Technology in our cars: Transformation or ticking time bombs to obsolescence?

After the last few weeks discussing masculinity, this week I am returning to something more comfortable and familiar. In other words, I'm back to cars. 

So, there I was on Saturday night, screaming at the television screen trying in vain to beat Thunderblight Ganon in Zelda: Breathe of the Wild. (Seriously Nintendo that difficulty spike caught me totally off guard.) Rather than get more frustrated, I made a cup of tea and began to surf YouTube.

I randomly found a video blog channel called "Road and Race". The blogger, Neil, was describing how he bought a ten-year old BMW E92 M3. The car itself was beautiful. The coupe shape has aged gracefully, with bulges and vents all in the right places. The E92 was the only M3 equipped with the S65 V8 engine and watching Neil buy the car had me salivating in my seat. When it came to the interior, however, the car looked much less impressive. The standard specification iDrive looked dated and slow. The screen, which was nestled deep within a second binnacle in the centre of the dash, was low-resolution and dull. It had no iPod connectivity, no Apple CarPlay, and certainly no gesture controls. Most people quiver in fear when buying this model M3 with stories of catastrophic engine failure due to rod bearing failure or very poor MPG range. I was more worried about the in-car technology. What will happen when the iDrive fails? Will the owner spend a fortune replacing it or do they sell/scrape the car? This is an issue most automotive manufacturers are staying silent about and it will be us, the consumers, who will have to deal with legacy technologies in our daily transport.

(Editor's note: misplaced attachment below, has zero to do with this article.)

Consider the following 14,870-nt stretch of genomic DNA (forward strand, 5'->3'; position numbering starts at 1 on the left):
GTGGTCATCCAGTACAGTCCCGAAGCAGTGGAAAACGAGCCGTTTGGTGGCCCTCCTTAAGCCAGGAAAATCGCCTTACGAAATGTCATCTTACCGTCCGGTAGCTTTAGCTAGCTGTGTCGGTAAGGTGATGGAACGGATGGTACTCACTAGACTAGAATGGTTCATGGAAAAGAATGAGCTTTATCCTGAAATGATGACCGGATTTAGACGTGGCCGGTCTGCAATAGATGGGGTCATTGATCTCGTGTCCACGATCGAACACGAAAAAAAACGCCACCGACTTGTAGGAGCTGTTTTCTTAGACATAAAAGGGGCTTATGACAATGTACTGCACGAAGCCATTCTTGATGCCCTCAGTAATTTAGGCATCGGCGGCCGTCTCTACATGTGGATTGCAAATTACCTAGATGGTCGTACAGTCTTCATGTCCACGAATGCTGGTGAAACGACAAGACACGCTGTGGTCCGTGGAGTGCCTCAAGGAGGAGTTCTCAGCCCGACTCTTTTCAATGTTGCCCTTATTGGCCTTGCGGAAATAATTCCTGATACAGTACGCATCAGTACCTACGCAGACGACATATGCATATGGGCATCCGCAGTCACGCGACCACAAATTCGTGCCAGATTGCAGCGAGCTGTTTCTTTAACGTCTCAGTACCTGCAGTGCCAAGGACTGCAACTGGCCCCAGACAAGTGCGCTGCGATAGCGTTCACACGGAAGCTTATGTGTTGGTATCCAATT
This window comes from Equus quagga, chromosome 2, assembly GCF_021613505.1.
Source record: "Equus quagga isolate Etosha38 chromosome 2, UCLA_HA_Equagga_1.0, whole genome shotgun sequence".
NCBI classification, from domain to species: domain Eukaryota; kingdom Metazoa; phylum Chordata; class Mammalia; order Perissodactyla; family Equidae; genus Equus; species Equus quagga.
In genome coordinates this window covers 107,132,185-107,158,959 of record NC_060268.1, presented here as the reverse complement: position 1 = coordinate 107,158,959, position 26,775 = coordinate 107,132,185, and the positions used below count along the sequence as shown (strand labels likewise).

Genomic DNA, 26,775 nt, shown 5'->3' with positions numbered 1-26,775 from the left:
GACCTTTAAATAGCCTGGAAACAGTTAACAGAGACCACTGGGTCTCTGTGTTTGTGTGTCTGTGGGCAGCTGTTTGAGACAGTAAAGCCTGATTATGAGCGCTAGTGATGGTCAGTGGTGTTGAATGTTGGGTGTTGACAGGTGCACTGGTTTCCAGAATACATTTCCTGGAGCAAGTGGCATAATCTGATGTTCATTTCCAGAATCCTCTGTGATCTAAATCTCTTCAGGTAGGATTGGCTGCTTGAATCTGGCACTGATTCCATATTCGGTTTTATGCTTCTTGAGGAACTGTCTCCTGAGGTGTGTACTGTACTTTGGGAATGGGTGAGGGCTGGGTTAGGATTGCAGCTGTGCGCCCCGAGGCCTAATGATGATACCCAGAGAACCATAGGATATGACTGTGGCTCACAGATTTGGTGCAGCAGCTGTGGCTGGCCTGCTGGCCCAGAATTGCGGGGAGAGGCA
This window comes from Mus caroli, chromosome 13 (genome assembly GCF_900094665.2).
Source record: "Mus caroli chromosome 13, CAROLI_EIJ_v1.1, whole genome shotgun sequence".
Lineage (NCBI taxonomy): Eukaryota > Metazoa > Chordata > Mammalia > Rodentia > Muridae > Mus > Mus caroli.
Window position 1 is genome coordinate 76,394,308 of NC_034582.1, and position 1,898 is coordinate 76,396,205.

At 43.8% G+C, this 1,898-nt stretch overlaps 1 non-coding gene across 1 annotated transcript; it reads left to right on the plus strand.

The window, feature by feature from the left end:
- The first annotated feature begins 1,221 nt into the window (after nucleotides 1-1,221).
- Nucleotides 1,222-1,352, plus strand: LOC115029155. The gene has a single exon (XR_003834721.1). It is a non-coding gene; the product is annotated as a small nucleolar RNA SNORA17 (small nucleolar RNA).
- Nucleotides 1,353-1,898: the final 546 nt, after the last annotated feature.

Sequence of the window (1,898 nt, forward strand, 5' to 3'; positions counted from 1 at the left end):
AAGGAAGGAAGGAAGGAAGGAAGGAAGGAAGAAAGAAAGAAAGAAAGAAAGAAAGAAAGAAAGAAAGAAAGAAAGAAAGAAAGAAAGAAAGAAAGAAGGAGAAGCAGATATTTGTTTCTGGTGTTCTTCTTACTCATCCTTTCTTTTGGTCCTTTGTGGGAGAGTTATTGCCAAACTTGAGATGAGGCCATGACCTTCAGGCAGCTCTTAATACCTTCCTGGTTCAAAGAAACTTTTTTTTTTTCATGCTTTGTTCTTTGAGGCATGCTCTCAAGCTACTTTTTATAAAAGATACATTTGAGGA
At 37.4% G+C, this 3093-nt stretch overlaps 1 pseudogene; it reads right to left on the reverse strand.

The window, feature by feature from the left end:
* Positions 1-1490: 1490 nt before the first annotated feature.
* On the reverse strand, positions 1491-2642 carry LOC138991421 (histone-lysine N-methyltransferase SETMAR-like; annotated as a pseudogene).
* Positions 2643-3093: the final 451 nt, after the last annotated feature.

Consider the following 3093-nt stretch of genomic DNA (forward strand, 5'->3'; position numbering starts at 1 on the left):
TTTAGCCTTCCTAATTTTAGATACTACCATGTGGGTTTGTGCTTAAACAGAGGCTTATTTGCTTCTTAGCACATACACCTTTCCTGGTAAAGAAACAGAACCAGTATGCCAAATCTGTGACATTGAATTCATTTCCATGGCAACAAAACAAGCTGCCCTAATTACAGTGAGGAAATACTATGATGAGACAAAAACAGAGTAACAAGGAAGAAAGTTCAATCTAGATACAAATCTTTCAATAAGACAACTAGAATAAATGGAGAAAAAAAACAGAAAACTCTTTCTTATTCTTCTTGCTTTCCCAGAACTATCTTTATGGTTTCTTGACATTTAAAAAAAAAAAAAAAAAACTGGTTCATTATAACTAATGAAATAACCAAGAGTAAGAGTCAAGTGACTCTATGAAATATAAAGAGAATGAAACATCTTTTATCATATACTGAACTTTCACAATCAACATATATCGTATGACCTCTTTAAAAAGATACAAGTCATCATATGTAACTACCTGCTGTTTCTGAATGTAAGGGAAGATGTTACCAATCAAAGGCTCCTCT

This technology issue really got me thinking. Last week was a big week in the automotive world. First up we had the official launch of the latest generation Renault Megan RS. This car has a legacy of being one of THE best sport hatchbacks on the planet. More hardcore and track focused than the Golf GTI or even the bonkers Ford Focus ST. The Civic Type R is the closest rival and this new model is bringing the latest chassis technology to the fight. The Megane is well equipped out of the box, with a trick limited slip differential and four-wheel steering. What I noticed however, was the car's suspension set up. Renault has fitted it with hydraulic suspension bump stops. Essentially, this is a damper within a damper. It is rally car derived and gives the Megane amazing comfort and handling both on the road and the track. 

But what will happen ten years down the line? Or fifteen years? When the car has depreciated and suddenly these fancy dampers are more expensive than the car itself? I always remember the E34 M5 with EDC rear-suspension. Even today, these parts are furiously expensive and many owners are forced to pay through the nose or scrap their car when they fail.  I get it and with limited options, these cars are disappearing fast as a result. 

A more alarming development is the degree of integration of technology into our cars. Consumers expect their car to sync with their phones, guide them, read their text messages and update their Facebook page as they drive. Hell, most cars now can even manage to drive themselves. What happens to the car when this technology breaks down or becomes obsolete?